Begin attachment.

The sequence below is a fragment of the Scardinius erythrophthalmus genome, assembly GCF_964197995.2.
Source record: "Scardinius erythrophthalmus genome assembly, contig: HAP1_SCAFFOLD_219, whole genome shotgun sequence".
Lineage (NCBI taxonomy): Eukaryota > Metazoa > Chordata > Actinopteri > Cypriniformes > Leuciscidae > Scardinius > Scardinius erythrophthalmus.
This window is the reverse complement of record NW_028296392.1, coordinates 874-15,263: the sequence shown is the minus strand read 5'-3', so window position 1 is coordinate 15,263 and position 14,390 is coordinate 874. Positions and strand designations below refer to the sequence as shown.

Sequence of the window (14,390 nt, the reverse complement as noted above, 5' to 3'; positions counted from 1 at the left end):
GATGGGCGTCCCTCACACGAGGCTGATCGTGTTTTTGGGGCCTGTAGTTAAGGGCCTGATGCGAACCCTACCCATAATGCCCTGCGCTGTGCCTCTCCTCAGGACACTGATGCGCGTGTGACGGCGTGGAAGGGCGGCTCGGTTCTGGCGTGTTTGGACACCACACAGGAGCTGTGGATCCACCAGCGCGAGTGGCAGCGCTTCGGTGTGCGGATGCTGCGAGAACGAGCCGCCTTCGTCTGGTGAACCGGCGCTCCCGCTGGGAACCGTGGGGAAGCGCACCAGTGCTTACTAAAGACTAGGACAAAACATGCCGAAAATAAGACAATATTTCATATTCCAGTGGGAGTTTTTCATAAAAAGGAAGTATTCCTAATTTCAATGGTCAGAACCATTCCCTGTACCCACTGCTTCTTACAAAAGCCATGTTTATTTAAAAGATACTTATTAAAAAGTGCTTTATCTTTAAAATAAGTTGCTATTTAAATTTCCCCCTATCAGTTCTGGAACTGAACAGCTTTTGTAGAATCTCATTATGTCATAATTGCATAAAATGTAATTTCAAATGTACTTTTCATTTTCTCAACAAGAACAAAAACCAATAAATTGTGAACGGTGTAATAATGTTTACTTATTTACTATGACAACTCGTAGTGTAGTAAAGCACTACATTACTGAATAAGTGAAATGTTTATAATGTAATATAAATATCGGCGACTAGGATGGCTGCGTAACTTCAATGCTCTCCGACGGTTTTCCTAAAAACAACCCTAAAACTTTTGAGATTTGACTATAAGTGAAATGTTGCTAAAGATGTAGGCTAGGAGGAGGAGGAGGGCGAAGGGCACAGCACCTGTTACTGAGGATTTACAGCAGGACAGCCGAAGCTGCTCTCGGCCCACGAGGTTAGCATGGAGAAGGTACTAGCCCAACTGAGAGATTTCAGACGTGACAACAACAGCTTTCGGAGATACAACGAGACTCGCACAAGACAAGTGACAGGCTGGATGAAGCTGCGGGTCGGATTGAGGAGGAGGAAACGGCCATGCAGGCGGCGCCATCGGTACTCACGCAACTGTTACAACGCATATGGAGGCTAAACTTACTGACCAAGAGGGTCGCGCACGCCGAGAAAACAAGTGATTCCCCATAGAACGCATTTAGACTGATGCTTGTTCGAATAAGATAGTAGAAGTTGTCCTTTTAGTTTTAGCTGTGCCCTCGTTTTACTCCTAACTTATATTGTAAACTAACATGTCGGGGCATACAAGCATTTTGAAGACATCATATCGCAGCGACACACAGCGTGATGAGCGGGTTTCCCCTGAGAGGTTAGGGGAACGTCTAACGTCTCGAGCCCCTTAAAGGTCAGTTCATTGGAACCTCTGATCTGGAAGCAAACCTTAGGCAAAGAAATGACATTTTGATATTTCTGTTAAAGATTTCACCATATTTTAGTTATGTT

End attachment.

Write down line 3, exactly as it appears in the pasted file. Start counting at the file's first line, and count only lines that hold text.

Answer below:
Lineage (NCBI taxonomy): Eukaryota > Metazoa > Chordata > Actinopteri > Cypriniformes > Leuciscidae > Scardinius > Scardinius erythrophthalmus.